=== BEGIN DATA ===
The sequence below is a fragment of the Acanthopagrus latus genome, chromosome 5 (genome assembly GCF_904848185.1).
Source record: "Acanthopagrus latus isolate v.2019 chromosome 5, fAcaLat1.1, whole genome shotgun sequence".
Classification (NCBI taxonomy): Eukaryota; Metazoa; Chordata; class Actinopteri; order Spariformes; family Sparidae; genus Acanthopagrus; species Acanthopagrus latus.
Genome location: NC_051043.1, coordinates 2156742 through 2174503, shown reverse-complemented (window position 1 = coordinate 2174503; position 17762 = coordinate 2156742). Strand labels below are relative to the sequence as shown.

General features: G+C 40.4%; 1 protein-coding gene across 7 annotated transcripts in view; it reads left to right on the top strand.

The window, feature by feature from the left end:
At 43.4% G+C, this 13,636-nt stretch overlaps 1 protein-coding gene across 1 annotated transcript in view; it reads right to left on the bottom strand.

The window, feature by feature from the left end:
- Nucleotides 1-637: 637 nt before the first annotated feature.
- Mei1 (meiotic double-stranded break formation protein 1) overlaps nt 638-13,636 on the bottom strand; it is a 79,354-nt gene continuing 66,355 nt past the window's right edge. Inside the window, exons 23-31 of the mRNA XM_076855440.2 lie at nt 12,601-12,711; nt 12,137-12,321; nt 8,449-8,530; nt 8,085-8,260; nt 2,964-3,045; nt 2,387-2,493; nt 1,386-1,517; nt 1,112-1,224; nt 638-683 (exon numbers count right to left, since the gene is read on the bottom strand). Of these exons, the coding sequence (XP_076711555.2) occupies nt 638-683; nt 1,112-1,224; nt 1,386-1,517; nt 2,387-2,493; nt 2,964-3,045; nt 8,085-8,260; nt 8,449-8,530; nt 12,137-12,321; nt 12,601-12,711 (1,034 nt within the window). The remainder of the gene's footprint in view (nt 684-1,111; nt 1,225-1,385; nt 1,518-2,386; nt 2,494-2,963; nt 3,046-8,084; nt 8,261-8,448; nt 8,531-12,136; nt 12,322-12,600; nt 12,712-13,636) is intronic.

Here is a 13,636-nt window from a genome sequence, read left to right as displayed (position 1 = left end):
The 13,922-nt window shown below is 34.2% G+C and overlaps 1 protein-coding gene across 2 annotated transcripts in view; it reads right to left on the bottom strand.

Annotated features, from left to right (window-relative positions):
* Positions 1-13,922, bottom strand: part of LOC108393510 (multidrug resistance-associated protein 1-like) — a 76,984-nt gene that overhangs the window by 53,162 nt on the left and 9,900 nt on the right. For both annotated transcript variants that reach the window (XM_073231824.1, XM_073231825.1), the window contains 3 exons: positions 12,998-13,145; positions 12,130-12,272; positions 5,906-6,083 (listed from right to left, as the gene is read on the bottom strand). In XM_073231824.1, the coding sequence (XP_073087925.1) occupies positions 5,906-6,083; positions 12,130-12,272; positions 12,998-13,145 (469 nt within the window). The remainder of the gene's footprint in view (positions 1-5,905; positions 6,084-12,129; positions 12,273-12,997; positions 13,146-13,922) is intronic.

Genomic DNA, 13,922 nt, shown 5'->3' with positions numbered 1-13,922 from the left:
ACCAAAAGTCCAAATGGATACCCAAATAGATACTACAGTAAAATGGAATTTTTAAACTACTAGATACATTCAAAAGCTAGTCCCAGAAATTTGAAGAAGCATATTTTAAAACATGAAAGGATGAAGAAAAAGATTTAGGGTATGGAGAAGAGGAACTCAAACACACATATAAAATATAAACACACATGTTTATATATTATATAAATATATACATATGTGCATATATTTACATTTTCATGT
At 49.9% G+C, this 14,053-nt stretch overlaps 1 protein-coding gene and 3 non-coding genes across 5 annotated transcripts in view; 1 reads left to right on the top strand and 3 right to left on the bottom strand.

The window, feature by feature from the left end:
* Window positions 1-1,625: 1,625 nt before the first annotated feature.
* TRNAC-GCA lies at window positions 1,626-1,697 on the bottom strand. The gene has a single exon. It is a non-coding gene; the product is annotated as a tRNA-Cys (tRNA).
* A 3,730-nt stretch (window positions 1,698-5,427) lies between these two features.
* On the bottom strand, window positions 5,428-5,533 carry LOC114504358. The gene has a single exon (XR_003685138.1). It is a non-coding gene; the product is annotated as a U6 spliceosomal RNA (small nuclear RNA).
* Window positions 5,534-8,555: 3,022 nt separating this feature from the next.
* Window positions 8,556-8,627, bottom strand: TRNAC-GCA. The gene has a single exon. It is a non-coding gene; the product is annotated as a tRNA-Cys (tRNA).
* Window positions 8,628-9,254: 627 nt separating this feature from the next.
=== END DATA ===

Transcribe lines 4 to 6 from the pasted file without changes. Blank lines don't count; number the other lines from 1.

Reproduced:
Genome location: NC_051043.1, coordinates 2156742 through 2174503, shown reverse-complemented (window position 1 = coordinate 2174503; position 17762 = coordinate 2156742). Strand labels below are relative to the sequence as shown.

General features: G+C 40.4%; 1 protein-coding gene across 7 annotated transcripts in view; it reads left to right on the top strand.

The window, feature by feature from the left end: